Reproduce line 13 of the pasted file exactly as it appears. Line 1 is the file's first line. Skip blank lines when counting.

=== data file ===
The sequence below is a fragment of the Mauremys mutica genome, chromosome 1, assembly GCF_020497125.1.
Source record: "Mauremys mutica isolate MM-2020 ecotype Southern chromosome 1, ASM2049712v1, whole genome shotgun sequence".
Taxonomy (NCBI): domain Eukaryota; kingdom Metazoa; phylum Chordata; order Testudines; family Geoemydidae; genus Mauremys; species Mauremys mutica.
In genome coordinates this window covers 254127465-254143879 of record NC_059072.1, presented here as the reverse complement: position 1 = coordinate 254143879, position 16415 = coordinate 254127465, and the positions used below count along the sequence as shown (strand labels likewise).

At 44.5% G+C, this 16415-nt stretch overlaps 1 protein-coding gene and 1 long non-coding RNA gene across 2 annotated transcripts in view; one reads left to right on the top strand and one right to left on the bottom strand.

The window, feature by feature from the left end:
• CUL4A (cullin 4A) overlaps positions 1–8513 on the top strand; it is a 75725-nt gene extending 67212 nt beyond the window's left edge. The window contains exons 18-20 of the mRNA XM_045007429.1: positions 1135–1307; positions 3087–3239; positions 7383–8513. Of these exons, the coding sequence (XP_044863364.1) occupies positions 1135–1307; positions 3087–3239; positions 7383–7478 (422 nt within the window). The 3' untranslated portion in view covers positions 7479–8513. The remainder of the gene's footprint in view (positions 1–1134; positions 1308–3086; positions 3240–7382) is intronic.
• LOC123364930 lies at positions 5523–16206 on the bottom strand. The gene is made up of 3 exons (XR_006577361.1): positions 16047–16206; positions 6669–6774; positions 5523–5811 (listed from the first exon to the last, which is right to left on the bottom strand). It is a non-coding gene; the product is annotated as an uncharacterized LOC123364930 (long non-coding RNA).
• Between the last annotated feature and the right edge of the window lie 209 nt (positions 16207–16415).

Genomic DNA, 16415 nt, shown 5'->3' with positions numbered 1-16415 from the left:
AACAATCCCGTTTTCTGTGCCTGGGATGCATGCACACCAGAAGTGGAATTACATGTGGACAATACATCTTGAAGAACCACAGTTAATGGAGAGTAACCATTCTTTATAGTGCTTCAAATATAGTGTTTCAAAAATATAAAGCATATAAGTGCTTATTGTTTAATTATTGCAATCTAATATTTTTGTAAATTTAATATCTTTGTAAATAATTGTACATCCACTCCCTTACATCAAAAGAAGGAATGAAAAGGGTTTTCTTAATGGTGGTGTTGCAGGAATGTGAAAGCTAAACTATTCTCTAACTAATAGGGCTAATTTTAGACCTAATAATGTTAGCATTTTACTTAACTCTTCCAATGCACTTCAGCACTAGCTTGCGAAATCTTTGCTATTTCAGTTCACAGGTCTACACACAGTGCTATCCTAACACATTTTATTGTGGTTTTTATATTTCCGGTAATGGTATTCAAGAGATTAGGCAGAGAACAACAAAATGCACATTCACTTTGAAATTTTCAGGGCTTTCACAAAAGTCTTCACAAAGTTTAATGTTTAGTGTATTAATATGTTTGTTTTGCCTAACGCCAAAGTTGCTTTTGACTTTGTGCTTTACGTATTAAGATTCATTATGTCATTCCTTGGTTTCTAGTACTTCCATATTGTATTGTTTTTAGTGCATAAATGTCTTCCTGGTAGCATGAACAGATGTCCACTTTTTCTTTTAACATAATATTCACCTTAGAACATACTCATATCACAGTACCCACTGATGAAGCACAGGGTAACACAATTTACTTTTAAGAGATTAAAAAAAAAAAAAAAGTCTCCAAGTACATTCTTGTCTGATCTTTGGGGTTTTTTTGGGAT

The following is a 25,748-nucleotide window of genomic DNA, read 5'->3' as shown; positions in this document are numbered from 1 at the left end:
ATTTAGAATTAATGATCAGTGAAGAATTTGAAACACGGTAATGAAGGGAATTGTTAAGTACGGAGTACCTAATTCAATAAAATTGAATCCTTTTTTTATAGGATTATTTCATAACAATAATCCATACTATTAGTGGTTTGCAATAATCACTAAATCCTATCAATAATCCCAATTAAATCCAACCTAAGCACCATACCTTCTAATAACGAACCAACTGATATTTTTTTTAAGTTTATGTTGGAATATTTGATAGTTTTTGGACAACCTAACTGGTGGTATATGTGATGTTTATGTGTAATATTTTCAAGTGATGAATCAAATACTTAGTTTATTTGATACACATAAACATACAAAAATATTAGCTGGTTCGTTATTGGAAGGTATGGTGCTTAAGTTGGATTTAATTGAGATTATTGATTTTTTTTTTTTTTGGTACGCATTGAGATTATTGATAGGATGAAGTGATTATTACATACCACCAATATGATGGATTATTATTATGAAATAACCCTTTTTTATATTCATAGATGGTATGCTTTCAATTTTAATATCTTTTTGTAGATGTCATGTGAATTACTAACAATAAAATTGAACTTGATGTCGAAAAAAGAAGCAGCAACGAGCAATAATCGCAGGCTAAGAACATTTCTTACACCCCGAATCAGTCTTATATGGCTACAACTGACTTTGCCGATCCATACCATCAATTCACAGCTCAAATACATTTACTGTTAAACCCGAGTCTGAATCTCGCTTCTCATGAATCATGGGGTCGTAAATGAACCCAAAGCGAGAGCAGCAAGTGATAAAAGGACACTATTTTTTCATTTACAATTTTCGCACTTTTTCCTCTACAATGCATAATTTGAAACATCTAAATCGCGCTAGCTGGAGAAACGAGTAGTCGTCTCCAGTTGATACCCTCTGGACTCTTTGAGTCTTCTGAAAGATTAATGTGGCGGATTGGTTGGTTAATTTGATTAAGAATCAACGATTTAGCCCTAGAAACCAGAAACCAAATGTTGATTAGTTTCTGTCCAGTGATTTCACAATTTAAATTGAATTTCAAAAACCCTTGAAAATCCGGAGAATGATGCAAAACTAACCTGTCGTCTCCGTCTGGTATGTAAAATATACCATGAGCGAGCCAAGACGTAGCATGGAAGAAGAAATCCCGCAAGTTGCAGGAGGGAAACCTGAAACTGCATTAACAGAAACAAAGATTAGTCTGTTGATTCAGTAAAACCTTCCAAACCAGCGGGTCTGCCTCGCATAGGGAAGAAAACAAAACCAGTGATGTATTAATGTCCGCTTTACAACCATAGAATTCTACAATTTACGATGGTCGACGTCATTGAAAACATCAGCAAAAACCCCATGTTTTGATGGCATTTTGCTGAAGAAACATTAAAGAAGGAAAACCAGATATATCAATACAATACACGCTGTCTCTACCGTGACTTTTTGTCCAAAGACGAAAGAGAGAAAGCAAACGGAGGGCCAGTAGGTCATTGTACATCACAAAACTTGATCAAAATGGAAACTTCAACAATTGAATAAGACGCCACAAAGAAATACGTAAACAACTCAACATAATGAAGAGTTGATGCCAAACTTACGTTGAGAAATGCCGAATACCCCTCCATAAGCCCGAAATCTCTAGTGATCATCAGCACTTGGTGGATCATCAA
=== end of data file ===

ATTTAGAATTAATGATCAGTGAAGAATTTGAAACACGGTAATGAAGGGAATTGTTAAGTACGGAGTACCTAATTCAATAAAATTGAATCCTTTTTTTATAGGATTATTTCATAACAATAATCCATACTATTAGTGGTTTGCAATAATCACTAAATCCTATCAATAATCCCAATTAAATCCAACCTAAGCACCATACCTTCTAATAACGAACCAACTGATATTTTTTTTAAGTTTATGTTGGAATATTTGATAGTTTTTGGACAACCTAACTGGTGGTATATGTGATGTTTATGTGTAATATTTTCAAGTGATGAATCAAATACTTAGTTTATTTGATACACATAAACATACAAAAATATTAGCTGGTTCGTTATTGGAAGGTATGGTGCTTAAGTTGGATTTAATTGAGATTATTGATTTTTTTTTTTTTTGGTACGCATTGAGATTATTGATAGGATGAAGTGATTATTACATACCACCAATATGATGGATTATTATTATGAAATAACCCTTTTTTATATTCATAGATGGTATGCTTTCAATTTTAATATCTTTTTGTAGATGTCATGTGAATTACTAACAATAAAATTGAACTTGATGTCGAAAAAAGAAGCAGCAACGAGCAATAATCGCAGGCTAAGAACATTTCTTACACCCCGAATCAGTCTTATATGGCTACAACTGACTTTGCCGATCCATACCATCAATTCACAGCTCAAATACATTTACTGTTAAACCCGAGTCTGAATCTCGCTTCTCATGAATCATGGGGTCGTAAATGAACCCAAAGCGAGAGCAGCAAGTGATAAAAGGACACTATTTTTTCATTTACAATTTTCGCACTTTTTCCTCTACAATGCATAATTTGAAACATCTAAATCGCGCTAGCTGGAGAAACGAGTAGTCGTCTCCAGTTGATACCCTCTGGACTCTTTGAGTCTTCTGAAAGATTAATGTGGCGGATTGGTTGGTTAATTTGATTAAGAATCAACGATTTAGCCCTAGAAACCAGAAACCAAATGTTGATTAGTTTCTGTCCAGTGATTTCACAATTTAAATTGAATTTCAAAAACCCTTGAAAATCCGGAGAATGATGCAAAACTAACCTGTCGTCTCCGTCTGGTATGTAAAATATACCATGAGCGAGCCAAGACGTAGCATGGAAGAAGAAATCCCGCAAGTTGCAGGAGGGAAACCTGAAACTGCATTAACAGAAACAAAGATTAGTCTGTTGATTCAGTAAAACCTTCCAAACCAGCGGGTCTGCCTCGCATAGGGAAGAAAACAAAACCAGTGATGTATTAATGTCCGCTTTACAACCATAGAATTCTACAATTTACGATGGTCGACGTCATTGAAAACATCAGCAAAAACCCCATGTTTTGATGGCATTTTGCTGAAGAAACATTAAAGAAGGAAAACCAGATATATCAATACAATACACGCTGTCTCTACCGTGACTTTTTGTCCAAAGACGAAAGAGAGAAAGCAAACGGAGGGCCAGTAGGTCATTGTACATCACAAAACTTGATCAAAATGGAAACTTCAACAATTGAATAAGACGCCACAAAGAAATACGTAAACAACTCAACATAATGAAGAGTTGATGCCAAACTTACGTTGAGAAATGCCGAATACCCCTCCATAAGCCCGAAATCTCTAGTGATCATCAGCACTTGGTGGATCATCAA